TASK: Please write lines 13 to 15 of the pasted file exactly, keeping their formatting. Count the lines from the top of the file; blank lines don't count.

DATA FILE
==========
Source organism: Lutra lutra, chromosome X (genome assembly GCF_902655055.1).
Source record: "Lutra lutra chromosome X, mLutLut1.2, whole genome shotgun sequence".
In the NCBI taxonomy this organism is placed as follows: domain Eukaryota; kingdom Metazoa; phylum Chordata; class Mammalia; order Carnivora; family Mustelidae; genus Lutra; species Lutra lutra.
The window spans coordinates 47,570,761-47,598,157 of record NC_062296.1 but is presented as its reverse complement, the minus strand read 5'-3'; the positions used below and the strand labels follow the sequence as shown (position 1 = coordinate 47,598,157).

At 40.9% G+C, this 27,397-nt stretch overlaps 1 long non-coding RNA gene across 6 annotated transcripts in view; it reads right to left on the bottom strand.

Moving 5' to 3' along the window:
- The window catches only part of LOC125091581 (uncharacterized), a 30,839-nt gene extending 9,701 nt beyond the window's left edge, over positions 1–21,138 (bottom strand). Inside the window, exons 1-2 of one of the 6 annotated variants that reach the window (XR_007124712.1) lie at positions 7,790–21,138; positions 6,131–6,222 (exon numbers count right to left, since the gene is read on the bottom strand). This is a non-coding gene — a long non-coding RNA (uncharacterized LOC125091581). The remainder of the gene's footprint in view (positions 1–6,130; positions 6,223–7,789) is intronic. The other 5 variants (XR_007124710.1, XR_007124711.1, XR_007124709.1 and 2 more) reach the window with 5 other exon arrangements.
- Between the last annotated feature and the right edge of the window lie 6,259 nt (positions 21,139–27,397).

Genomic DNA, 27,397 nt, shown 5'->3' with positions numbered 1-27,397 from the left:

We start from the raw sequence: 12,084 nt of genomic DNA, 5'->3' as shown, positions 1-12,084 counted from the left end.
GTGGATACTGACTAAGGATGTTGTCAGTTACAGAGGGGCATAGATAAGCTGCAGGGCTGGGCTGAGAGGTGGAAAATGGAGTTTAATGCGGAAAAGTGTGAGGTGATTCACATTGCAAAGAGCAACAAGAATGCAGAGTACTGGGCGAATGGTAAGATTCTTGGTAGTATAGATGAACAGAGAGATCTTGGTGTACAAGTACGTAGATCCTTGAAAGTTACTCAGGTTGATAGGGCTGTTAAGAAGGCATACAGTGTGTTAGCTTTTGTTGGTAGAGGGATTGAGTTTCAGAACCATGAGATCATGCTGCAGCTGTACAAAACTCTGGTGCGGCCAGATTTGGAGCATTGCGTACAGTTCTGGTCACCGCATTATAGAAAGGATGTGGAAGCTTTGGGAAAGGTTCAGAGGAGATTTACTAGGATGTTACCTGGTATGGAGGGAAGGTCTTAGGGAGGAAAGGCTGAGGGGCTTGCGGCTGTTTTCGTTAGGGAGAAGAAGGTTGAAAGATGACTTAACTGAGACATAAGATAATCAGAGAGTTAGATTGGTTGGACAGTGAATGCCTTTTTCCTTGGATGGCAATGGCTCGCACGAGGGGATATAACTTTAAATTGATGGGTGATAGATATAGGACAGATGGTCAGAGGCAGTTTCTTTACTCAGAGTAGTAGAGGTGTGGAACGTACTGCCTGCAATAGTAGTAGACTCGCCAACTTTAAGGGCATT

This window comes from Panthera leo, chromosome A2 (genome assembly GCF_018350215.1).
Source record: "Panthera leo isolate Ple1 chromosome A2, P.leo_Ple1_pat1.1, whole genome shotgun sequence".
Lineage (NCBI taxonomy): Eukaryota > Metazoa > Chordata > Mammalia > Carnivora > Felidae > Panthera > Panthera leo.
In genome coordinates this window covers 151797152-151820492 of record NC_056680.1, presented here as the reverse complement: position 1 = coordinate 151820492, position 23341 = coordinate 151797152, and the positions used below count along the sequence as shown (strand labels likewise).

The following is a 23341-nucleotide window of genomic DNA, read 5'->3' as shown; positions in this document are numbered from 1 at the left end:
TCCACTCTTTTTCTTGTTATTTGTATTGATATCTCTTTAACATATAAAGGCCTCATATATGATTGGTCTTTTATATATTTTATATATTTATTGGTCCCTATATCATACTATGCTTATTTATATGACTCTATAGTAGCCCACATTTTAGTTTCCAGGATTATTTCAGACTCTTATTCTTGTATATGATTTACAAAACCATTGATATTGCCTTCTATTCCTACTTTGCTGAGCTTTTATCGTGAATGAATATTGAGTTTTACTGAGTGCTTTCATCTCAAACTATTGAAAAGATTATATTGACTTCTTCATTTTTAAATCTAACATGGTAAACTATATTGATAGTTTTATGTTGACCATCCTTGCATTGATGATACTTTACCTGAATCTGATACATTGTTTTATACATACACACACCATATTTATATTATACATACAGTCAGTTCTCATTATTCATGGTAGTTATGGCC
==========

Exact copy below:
Source record: "Panthera leo isolate Ple1 chromosome A2, P.leo_Ple1_pat1.1, whole genome shotgun sequence".
Lineage (NCBI taxonomy): Eukaryota > Metazoa > Chordata > Mammalia > Carnivora > Felidae > Panthera > Panthera leo.
In genome coordinates this window covers 151797152-151820492 of record NC_056680.1, presented here as the reverse complement: position 1 = coordinate 151820492, position 23341 = coordinate 151797152, and the positions used below count along the sequence as shown (strand labels likewise).